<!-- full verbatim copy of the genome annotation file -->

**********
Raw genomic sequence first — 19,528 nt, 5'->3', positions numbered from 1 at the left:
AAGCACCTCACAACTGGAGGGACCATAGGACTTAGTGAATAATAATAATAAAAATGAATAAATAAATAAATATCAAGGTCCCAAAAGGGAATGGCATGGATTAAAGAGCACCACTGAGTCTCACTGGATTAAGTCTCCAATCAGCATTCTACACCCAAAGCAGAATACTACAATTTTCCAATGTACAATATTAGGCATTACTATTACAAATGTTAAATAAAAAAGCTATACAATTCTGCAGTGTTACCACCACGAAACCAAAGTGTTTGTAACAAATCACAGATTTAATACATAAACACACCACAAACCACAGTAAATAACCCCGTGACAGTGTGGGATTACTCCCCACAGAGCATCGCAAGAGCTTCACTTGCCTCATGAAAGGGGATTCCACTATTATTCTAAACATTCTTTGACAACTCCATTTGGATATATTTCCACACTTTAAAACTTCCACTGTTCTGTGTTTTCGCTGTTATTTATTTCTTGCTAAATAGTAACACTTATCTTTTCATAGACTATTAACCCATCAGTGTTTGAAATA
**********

Raw genomic sequence first — 19,528 nt, 5'->3', positions numbered from 1 at the left:
AAGCACCTCACAACTGGAGGGACCATAGGACTTAGTGAATAATAATAATAAAAATGAATAAATAAATAAATATCAAGGTCCCAAAAGGGAATGGCATGGATTAAAGAGCACCACTGAGTCTCACTGGATTAAGTCTCCAATCAGCATTCTACACCCAAAGCAGAATACTACAATTTTCCAATGTACAATATTAGGCATTACTATTACAAATGTTAAATAAAAAAGCTATACAATTCTGCAGTGTTACCACCACGAAACCAAAGTGTTTGTAACAAATCACAGATTTAATACATAAACACACCACAAACCACAGTAAATAACCCCGTGACAGTGTGGGATTACTCCCCACAGAGCATCGCAAGAGCTTCACTTGCCTCATGAAAGGGGATTCCACTATTATTCTAAACATTCTTTGACAACTCCATTTGGATATATTTCCACACTTTAAAACTTCCACTGTTCTGTGTTTTCGCTGTTATTTATTTCTTGCTAAATAGTAACACTTATCTTTTCATAGACTATTAACCCATCAGTGTTTGAAATA